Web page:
In the United States, the concept of progress is usually associated with technological advances and doing things better, faster, and more efficiently. Kits and patterns certainly made the process easier and faster for makers in the early 20th century; but now makers are bringing advanced tools into their homes and benefitting from new methods during the entire quiltmaking process. The Creative Crafts Group 2010 survey found that “Dedicated Quilters” spend an average of $2,442 on quilting a year.
New methods for quiltmaking are regular subjects for magazines, pamphlets, and books. How-to and instructional books often include methods for speedier construction. Books on machine quilting, accurate machine piecing, strip-piecing, and paper-piecing methods have become essentials for the quiltmaker who wants to make more quilts faster.
In the past, quiltmakers carefully cut shapes out of cardboard cereal boxes and the like. Today, there is no longer any need to draft your own pattern to make templates. Quiltmakers can now purchase pre-cut templates for making patterns such as Grandmother’s Flower Garden and Apple Core. Paper-piecing patterns for making half-square triangles or bias cut squares are purchased in bulk and advertised as time-saving and fabric-saving methods.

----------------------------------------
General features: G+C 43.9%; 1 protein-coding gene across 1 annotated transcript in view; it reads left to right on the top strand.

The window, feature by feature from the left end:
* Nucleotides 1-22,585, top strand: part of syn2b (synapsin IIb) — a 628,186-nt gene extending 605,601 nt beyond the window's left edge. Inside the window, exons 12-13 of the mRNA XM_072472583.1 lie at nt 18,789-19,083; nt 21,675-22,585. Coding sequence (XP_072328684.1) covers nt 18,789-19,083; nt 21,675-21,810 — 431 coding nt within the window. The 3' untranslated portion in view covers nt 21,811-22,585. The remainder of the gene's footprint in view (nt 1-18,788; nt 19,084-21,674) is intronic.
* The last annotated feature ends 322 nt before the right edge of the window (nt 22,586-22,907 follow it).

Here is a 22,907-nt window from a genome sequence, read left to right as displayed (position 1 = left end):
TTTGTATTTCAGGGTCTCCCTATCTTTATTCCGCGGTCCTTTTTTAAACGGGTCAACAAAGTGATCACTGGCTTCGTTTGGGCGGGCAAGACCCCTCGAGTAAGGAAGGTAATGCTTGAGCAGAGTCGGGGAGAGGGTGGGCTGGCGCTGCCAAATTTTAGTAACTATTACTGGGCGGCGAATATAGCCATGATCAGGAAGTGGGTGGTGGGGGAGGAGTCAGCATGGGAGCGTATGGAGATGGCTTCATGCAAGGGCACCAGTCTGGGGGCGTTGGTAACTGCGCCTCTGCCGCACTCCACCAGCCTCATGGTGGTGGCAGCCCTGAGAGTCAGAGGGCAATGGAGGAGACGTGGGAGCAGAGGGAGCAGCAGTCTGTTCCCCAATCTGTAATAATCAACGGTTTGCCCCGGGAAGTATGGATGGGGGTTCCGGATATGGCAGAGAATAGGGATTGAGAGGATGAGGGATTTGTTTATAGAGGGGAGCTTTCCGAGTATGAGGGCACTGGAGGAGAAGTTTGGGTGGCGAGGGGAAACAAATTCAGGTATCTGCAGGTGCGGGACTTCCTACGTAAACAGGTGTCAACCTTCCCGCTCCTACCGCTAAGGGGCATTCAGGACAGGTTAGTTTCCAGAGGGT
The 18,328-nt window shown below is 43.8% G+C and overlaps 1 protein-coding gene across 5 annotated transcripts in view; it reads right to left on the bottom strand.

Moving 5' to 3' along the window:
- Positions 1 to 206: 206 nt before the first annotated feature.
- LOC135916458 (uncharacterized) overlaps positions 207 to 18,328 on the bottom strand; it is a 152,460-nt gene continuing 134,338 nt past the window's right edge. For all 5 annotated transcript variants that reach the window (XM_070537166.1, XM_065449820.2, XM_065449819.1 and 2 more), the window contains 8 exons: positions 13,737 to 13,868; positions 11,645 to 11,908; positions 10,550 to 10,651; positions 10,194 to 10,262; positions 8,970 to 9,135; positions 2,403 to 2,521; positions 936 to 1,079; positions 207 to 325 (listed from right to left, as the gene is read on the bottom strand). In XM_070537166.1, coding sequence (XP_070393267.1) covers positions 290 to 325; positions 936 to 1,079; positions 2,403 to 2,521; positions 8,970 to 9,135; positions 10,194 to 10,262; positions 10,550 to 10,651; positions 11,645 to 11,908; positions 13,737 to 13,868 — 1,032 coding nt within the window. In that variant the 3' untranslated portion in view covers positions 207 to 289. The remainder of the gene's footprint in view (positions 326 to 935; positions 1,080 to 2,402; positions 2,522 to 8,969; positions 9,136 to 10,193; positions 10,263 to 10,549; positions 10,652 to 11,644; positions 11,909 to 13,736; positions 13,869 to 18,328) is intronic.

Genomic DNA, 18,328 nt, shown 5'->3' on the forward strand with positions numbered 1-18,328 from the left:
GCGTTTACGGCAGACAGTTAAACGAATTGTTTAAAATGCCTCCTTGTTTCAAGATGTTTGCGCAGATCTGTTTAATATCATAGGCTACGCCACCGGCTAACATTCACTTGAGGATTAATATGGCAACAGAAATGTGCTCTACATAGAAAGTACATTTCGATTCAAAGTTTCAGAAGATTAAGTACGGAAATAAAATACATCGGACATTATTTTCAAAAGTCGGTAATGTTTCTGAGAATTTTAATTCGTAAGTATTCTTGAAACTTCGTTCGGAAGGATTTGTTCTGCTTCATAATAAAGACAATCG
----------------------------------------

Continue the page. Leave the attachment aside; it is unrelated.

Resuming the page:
The rotary cutter, originally used in Japan’s kimono industry, was introduced to quilters in 1979 and revolutionized the quiltmaking process. Along with the invention of cutting mats and an infinite variety of acrylic rulers, the rotary cutter allowed quiltmakers to cut fabrics for simple shapes like squares, rectangles, and triangles without templates.
The definition of hand-made is also changing as quiltmakers become more computer and technology savvy. Many sewing machines allow users to select from programmable embroidery techniques and other stitches. Bernina put out a computerized sewing machine in 2002 powered by MS Windows. Many quilters now machine quilt in addition to machine piece their quilts, and professional quilters use large sewing machines attached to quilt frames. Quiltmakers and studio artists can use digital technology to add photos, design and print their own fabrics, and design quilts using software.